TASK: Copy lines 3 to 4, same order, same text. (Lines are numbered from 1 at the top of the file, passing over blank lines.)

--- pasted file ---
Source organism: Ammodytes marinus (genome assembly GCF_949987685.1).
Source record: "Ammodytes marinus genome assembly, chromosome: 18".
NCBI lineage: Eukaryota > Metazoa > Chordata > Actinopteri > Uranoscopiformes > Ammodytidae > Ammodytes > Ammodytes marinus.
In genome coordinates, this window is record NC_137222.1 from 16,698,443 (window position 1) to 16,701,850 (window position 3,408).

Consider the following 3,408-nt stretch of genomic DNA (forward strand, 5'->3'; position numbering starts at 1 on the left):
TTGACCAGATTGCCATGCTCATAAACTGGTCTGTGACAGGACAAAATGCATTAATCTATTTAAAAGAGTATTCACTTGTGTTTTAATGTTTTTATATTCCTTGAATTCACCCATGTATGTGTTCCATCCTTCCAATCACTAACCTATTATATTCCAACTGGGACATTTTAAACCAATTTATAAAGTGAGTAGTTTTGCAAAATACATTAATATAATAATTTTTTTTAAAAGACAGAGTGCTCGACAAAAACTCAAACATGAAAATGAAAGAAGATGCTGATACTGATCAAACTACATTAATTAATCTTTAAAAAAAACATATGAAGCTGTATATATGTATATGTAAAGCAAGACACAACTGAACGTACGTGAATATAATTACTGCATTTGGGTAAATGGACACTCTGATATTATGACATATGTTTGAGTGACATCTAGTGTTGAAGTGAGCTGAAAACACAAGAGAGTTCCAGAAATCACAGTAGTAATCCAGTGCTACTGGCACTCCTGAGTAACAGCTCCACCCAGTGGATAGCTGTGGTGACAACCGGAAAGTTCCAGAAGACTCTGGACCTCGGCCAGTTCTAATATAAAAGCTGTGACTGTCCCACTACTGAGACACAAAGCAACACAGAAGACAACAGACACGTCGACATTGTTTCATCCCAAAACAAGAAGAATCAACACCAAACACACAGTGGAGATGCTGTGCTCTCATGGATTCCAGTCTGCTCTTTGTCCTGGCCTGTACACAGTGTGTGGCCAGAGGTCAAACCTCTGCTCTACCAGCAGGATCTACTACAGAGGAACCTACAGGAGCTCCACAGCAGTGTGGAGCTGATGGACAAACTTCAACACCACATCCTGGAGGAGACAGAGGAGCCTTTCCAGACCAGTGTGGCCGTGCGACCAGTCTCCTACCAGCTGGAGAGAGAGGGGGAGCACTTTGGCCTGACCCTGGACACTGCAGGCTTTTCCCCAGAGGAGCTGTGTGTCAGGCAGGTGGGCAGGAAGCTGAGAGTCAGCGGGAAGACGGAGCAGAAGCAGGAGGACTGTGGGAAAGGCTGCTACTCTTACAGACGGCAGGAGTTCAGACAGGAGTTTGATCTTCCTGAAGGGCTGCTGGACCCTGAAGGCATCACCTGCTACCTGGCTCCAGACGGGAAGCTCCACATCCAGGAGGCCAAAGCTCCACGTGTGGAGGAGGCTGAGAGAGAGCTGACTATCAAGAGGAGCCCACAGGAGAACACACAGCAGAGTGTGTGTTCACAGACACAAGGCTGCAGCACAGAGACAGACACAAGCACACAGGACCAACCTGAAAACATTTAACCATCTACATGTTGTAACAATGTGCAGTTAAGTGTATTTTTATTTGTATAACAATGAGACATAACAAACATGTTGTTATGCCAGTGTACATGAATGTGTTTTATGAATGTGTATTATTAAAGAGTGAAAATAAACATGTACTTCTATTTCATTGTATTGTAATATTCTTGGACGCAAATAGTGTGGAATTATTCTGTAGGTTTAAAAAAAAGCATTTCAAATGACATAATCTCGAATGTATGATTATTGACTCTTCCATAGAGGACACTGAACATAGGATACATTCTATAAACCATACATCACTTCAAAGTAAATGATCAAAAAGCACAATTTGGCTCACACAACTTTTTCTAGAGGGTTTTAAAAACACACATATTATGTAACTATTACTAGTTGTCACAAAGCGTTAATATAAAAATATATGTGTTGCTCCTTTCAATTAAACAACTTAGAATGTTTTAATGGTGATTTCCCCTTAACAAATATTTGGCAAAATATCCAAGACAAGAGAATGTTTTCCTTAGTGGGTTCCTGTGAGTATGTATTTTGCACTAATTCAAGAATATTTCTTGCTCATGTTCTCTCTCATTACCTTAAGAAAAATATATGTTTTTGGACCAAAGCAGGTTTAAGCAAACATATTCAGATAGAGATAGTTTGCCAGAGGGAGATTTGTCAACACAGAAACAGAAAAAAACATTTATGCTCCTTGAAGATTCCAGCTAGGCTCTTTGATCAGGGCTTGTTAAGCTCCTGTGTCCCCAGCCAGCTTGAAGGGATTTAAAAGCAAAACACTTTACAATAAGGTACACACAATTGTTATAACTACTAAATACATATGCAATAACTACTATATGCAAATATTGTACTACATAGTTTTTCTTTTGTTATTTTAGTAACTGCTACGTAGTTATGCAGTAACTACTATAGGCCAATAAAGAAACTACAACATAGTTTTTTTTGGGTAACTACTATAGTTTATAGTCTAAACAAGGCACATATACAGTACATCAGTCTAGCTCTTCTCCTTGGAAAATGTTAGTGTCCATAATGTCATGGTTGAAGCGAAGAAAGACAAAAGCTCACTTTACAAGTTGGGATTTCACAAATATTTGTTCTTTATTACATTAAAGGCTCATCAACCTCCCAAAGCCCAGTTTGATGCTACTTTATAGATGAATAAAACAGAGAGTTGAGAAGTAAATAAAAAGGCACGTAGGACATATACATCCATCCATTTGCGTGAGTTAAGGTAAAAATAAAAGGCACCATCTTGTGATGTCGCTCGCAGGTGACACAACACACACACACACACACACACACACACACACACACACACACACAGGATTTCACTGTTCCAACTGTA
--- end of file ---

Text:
NCBI lineage: Eukaryota > Metazoa > Chordata > Actinopteri > Uranoscopiformes > Ammodytidae > Ammodytes > Ammodytes marinus.
In genome coordinates, this window is record NC_137222.1 from 16,698,443 (window position 1) to 16,701,850 (window position 3,408).